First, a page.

COLORADO SPRING, Colo. -- The U.S. Military Academy's weekend at the U.S. Air Force Academy started with a celebration and ended with heartbreak.

On the morning of Nov. 1, the leadership of West Point and USAFA gathered along with the top leadership of the Air Force to honor a trailblazer who touched both institutions, Gen. Benjamin O. Davis Jr. who graduated from West Point in 1936 with dreams of flying.

He got his chance in 1942 when he joined the Army Air Corps, the predecessor of the Air Force, as a Tuskegee Airman and started a lengthy career in the Air Force. His contributions to the Air Force and the nation as a whole was honored permanently during the ceremony with the renaming of the Air Force Academy's airfield as Davis Airfield.

"This airfield and the story of Gen. Davis will inspire future leaders to turn their dreams into flight," Chief of Staff of the Air Force Gen. David L. Goldfein said. "He took on the barriers of race and discrimination for our military, and he opened doors of opportunity for many of our nation's and our Air Force's greatest leaders. We're naming this airfield after a true hero, a man of impeccable character and extraordinary competence."

After taking time to celebrate, the rest of the weekend was spent competing. Cadets from West Point and USAFA faced off against each other in the boxing ring, on the rugby pitch and more before ending the weekend with the annual Army-Air Force football game.

After graduation, cadets from the two academies will work together with the armed forces, but there was no love lost between the rivals during Friday's competitions.

Most of the fields on Air Force's campus in Colorado were covered in snow from a storm earlier in the week, but with the pitch cleared not even near freezing temperatures could keep the service academy rival rugby teams from their annual clash.

The Black Knights dominated the game winning 39-0 for their third consecutive victory, but it would kickoff a back and forth weekend between the two service academies.

The hard hits from the rugby game carried over into the boxing ring where cadets went toe-to-toe in three-round bouts. Cadets also battled each other in judo, handball, water polo and functional fitness.

"You definitely feel the pressure a little bit more. In the past, it hasn't been this competitive, but this year they really gave us a run for our money, so it was a good time," Class of 2020 Cadet Monica Schmelzenbach, a member of the judo team, said of competing against Air Force. "We met up with the team the night before so it was nice to actually know the people and not just have the combat mentality. It was good to have a solid understanding that we're both on the same team here, but we come here to fight as well."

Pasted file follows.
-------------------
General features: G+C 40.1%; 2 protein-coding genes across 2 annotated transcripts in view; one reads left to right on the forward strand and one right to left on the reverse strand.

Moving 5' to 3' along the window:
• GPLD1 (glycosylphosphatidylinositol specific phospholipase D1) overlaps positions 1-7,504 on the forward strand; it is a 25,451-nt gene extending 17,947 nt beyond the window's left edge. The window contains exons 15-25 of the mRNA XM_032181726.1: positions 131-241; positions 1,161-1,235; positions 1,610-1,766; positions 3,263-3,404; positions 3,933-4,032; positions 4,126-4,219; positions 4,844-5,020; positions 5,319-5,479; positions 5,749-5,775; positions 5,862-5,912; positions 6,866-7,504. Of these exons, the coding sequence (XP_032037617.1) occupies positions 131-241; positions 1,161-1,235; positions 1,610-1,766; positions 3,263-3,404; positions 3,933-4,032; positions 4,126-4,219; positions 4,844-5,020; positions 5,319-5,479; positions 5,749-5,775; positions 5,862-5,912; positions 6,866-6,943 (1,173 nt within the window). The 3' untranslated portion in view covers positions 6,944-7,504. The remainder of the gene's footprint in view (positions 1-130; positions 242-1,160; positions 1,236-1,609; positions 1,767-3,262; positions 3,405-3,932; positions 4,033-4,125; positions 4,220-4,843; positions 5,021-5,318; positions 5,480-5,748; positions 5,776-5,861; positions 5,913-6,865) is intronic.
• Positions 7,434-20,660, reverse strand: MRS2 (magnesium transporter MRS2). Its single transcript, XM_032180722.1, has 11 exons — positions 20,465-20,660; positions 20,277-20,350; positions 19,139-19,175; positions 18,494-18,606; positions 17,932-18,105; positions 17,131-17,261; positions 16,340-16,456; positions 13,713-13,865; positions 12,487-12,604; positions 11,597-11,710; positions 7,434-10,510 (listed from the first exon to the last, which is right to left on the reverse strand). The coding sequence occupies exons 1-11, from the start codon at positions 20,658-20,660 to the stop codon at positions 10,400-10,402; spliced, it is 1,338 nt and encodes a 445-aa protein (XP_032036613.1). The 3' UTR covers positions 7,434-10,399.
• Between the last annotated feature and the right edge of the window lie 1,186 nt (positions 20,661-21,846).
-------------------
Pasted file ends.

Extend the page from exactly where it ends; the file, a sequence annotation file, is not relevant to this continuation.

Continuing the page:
Other than rugby, all the other teams that competed for the two academies Friday are club teams giving them a chance to shine and perform for larger crowds than normal thanks to the large delegations traveling for the football game the next day.

"The club teams get their chance to show their school spirit and support the Army brand as well," Schmelzenbach said of the day's competitions. "It just brings a lot of different aspects of the school together, not just football. I think a lot of people can get behind that and we had a lot of supporters come out today and watch our fight. It was really awesome to be here."

After the competitions, cadets, the Rabble Rousers, the cadet spirit band and Army fans congregated at nearby Fort Carson for a Beat Air Force pep rally that included the burning of a falcon effigy atop a roaring bonfire.

The back and forth nature of many of the weekend's competitions carried over to Saturday, where despite being two score underdogs the Black Knights battled throughout the game against the host Falcons in the annual Army-Air Force football game.

The teams traded scores throughout the game before Air Force took the lead 17-13 early in the fourth quarter. With the clock winding down, Army drove to the Air Force five-yard line with help from a 31-yard pass from quarterback Jabari Laws, who started in place of the injured Kelvin Hopkins Jr.

But with four chances to punch the ball into the endzone and capture the "Star," Army couldn't covert falling to Air Force for the first time since 2016.

"Proud of the effort, thought they played hard," Army head coach Jeff Monken said after the game. "There's just not really any words to say. (Its) disappointing, but we're not going to quit and we are going to keep fighting."